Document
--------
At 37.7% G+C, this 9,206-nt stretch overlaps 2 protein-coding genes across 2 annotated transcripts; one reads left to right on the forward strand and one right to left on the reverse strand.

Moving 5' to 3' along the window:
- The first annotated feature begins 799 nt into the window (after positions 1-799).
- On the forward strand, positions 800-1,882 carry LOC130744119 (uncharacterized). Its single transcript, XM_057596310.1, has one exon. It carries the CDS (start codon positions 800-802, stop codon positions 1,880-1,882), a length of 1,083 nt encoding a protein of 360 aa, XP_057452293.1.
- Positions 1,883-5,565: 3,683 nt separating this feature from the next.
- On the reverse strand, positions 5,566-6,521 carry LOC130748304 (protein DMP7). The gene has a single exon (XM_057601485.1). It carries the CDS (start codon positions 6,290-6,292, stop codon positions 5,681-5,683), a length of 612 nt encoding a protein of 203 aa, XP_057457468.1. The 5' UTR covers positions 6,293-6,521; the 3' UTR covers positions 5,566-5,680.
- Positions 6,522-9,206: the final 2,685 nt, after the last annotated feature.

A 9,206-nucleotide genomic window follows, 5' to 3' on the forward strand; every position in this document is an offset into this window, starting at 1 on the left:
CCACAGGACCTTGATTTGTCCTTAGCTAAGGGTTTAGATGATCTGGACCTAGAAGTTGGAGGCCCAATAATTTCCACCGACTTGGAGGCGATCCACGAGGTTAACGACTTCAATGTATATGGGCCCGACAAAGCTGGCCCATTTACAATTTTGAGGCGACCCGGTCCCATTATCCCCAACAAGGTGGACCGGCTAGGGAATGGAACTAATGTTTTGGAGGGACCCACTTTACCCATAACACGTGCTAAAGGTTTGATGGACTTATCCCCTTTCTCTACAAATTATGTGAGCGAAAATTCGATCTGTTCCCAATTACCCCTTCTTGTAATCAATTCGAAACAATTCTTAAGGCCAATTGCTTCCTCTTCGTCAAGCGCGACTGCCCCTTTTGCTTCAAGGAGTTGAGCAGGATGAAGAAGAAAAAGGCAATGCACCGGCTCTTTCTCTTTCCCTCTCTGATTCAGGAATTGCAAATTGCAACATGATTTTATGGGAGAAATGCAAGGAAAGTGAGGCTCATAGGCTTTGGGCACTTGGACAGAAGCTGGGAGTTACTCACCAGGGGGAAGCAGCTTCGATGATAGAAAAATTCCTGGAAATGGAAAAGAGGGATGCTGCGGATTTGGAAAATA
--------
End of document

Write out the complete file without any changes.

At 37.7% G+C, this 9,206-nt stretch overlaps 2 protein-coding genes across 2 annotated transcripts; one reads left to right on the forward strand and one right to left on the reverse strand.

Moving 5' to 3' along the window:
- The first annotated feature begins 799 nt into the window (after positions 1-799).
- On the forward strand, positions 800-1,882 carry LOC130744119 (uncharacterized). Its single transcript, XM_057596310.1, has one exon. It carries the CDS (start codon positions 800-802, stop codon positions 1,880-1,882), a length of 1,083 nt encoding a protein of 360 aa, XP_057452293.1.
- Positions 1,883-5,565: 3,683 nt separating this feature from the next.
- On the reverse strand, positions 5,566-6,521 carry LOC130748304 (protein DMP7). The gene has a single exon (XM_057601485.1). It carries the CDS (start codon positions 6,290-6,292, stop codon positions 5,681-5,683), a length of 612 nt encoding a protein of 203 aa, XP_057457468.1. The 5' UTR covers positions 6,293-6,521; the 3' UTR covers positions 5,566-5,680.
- Positions 6,522-9,206: the final 2,685 nt, after the last annotated feature.

A 9,206-nucleotide genomic window follows, 5' to 3' on the forward strand; every position in this document is an offset into this window, starting at 1 on the left:
CCACAGGACCTTGATTTGTCCTTAGCTAAGGGTTTAGATGATCTGGACCTAGAAGTTGGAGGCCCAATAATTTCCACCGACTTGGAGGCGATCCACGAGGTTAACGACTTCAATGTATATGGGCCCGACAAAGCTGGCCCATTTACAATTTTGAGGCGACCCGGTCCCATTATCCCCAACAAGGTGGACCGGCTAGGGAATGGAACTAATGTTTTGGAGGGACCCACTTTACCCATAACACGTGCTAAAGGTTTGATGGACTTATCCCCTTTCTCTACAAATTATGTGAGCGAAAATTCGATCTGTTCCCAATTACCCCTTCTTGTAATCAATTCGAAACAATTCTTAAGGCCAATTGCTTCCTCTTCGTCAAGCGCGACTGCCCCTTTTGCTTCAAGGAGTTGAGCAGGATGAAGAAGAAAAAGGCAATGCACCGGCTCTTTCTCTTTCCCTCTCTGATTCAGGAATTGCAAATTGCAACATGATTTTATGGGAGAAATGCAAGGAAAGTGAGGCTCATAGGCTTTGGGCACTTGGACAGAAGCTGGGAGTTACTCACCAGGGGGAAGCAGCTTCGATGATAGAAAAATTCCTGGAAATGGAAAAGAGGGATGCTGCGGATTTGGAAAATA